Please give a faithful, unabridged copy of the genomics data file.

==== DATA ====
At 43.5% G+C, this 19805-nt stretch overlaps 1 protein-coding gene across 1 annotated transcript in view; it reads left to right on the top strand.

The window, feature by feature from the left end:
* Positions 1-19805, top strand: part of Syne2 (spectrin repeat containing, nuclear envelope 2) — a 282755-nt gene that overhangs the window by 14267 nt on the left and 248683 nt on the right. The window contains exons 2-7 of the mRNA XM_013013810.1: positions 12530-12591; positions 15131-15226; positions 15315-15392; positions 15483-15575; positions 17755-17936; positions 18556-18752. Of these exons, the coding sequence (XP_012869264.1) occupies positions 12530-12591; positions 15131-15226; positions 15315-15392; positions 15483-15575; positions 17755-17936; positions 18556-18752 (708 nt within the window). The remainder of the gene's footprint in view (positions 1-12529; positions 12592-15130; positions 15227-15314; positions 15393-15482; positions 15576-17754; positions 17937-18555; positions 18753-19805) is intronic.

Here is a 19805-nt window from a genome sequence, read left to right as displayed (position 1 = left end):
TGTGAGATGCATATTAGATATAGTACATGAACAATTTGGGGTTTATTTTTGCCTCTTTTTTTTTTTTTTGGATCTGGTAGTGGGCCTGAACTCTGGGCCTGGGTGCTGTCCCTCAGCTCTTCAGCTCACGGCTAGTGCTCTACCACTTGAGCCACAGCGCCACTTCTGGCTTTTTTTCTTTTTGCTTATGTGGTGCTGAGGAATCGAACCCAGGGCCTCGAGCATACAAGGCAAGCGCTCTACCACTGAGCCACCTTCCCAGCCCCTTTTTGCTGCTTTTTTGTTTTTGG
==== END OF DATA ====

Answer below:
At 43.5% G+C, this 19805-nt stretch overlaps 1 protein-coding gene across 1 annotated transcript in view; it reads left to right on the top strand.

The window, feature by feature from the left end:
* Positions 1-19805, top strand: part of Syne2 (spectrin repeat containing, nuclear envelope 2) — a 282755-nt gene that overhangs the window by 14267 nt on the left and 248683 nt on the right. The window contains exons 2-7 of the mRNA XM_013013810.1: positions 12530-12591; positions 15131-15226; positions 15315-15392; positions 15483-15575; positions 17755-17936; positions 18556-18752. Of these exons, the coding sequence (XP_012869264.1) occupies positions 12530-12591; positions 15131-15226; positions 15315-15392; positions 15483-15575; positions 17755-17936; positions 18556-18752 (708 nt within the window). The remainder of the gene's footprint in view (positions 1-12529; positions 12592-15130; positions 15227-15314; positions 15393-15482; positions 15576-17754; positions 17937-18555; positions 18753-19805) is intronic.

Here is a 19805-nt window from a genome sequence, read left to right as displayed (position 1 = left end):
TGTGAGATGCATATTAGATATAGTACATGAACAATTTGGGGTTTATTTTTGCCTCTTTTTTTTTTTTTTGGATCTGGTAGTGGGCCTGAACTCTGGGCCTGGGTGCTGTCCCTCAGCTCTTCAGCTCACGGCTAGTGCTCTACCACTTGAGCCACAGCGCCACTTCTGGCTTTTTTTCTTTTTGCTTATGTGGTGCTGAGGAATCGAACCCAGGGCCTCGAGCATACAAGGCAAGCGCTCTACCACTGAGCCACCTTCCCAGCCCCTTTTTGCTGCTTTTTTGTTTTTGG